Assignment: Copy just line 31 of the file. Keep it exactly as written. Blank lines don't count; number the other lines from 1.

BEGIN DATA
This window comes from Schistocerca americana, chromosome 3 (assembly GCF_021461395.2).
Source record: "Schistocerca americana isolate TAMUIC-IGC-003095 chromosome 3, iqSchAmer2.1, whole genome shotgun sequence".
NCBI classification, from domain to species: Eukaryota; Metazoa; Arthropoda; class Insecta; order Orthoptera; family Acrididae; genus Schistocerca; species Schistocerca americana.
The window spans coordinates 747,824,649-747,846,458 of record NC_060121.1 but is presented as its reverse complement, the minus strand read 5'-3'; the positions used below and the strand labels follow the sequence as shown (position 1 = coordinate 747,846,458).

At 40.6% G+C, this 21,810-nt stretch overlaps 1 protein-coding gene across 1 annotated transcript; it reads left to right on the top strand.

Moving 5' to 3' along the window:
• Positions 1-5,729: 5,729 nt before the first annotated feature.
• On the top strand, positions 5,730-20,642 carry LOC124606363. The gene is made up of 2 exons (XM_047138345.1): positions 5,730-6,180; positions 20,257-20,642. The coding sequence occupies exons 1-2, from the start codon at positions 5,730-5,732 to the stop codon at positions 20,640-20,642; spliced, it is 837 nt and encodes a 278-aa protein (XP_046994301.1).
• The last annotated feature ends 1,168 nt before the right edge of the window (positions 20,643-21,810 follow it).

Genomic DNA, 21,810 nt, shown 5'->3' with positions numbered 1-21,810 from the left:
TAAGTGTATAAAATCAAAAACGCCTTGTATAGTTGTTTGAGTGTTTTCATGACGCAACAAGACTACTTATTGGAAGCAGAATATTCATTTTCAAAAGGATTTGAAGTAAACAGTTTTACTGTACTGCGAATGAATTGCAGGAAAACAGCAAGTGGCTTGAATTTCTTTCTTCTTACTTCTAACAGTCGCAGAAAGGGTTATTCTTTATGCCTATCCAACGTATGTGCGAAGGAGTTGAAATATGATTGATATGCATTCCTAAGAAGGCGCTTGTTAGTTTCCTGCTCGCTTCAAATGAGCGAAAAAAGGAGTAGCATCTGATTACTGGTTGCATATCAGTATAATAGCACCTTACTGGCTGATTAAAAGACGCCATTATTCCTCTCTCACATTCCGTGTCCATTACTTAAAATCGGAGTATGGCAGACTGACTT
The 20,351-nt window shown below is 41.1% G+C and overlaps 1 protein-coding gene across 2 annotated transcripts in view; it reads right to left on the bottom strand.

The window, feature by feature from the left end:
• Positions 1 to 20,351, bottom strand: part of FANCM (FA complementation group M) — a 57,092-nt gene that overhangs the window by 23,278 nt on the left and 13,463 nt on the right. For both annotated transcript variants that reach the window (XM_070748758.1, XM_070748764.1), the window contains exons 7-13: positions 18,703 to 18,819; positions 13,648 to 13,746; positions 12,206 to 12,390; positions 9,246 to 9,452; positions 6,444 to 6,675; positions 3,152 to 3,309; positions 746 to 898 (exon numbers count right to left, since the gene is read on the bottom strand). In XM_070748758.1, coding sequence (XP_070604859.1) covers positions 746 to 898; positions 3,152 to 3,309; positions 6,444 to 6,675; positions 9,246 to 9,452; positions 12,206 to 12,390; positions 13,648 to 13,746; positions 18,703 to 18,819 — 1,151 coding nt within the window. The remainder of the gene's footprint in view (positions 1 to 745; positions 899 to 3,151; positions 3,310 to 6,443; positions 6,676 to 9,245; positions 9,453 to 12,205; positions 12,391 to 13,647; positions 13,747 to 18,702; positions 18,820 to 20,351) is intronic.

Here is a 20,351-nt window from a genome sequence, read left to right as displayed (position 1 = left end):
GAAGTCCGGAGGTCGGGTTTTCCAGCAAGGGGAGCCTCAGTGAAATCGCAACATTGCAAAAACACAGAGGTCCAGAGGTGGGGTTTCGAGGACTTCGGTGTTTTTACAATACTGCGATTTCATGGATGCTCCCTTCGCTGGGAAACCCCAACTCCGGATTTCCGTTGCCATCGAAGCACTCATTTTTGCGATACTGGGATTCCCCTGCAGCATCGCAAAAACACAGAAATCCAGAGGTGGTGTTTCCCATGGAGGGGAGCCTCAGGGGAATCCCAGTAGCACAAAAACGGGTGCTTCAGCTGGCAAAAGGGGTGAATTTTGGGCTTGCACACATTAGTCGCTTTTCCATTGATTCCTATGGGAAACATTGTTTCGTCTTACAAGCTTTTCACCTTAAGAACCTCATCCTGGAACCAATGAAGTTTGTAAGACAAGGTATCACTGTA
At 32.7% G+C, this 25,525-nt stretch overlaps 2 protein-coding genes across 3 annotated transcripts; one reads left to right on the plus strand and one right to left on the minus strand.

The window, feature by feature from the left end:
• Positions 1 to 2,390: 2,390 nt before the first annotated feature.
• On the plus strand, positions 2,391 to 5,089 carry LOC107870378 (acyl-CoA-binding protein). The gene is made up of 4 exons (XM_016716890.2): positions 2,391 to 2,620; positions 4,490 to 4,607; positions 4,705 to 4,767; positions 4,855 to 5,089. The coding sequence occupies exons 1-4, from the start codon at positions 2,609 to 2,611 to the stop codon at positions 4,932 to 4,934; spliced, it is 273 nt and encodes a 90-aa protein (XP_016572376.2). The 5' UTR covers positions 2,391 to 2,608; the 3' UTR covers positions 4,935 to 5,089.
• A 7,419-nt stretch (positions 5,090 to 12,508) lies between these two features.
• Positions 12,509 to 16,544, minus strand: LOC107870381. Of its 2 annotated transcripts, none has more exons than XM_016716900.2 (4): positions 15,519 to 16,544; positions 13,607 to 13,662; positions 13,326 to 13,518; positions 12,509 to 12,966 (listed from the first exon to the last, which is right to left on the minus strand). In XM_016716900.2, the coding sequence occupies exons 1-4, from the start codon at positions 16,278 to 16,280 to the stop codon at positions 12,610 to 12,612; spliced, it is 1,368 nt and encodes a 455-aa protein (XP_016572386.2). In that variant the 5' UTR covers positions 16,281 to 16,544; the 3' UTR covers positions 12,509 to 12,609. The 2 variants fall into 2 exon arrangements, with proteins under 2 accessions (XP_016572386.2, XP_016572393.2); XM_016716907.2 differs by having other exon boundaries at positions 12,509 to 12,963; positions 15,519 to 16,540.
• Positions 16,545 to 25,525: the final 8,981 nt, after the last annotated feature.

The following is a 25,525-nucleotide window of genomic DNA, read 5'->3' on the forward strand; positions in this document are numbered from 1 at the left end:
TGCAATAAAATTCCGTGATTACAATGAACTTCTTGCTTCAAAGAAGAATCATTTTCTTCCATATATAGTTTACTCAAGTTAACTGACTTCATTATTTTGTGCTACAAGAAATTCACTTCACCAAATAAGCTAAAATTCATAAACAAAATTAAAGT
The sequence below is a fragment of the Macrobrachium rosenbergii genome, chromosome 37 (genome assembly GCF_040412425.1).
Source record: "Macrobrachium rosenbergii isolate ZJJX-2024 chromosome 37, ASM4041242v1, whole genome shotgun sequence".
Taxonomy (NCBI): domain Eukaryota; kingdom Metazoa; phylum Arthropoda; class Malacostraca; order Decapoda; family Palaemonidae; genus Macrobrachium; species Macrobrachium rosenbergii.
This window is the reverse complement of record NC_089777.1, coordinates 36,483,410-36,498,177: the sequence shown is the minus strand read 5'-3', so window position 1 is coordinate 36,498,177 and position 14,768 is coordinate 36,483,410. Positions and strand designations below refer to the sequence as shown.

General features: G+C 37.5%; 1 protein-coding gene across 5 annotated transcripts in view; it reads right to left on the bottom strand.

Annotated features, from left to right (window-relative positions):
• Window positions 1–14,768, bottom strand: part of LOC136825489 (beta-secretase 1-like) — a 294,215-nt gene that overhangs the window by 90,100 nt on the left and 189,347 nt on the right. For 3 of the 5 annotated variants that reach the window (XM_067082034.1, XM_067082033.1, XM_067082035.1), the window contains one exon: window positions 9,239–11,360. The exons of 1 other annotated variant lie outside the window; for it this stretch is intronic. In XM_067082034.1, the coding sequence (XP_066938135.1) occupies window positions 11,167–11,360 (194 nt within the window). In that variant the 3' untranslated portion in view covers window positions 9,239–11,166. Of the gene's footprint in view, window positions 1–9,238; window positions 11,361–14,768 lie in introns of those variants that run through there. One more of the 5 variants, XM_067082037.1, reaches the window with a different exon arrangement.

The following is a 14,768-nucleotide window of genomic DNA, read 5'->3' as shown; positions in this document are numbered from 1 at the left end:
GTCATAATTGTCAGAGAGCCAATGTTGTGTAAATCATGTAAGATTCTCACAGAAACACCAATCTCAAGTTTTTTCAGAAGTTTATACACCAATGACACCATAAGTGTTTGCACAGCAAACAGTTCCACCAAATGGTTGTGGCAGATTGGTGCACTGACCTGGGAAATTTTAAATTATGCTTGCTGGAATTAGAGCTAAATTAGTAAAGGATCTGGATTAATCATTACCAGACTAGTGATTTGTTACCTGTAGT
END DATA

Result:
Annotated features, from left to right (window-relative positions):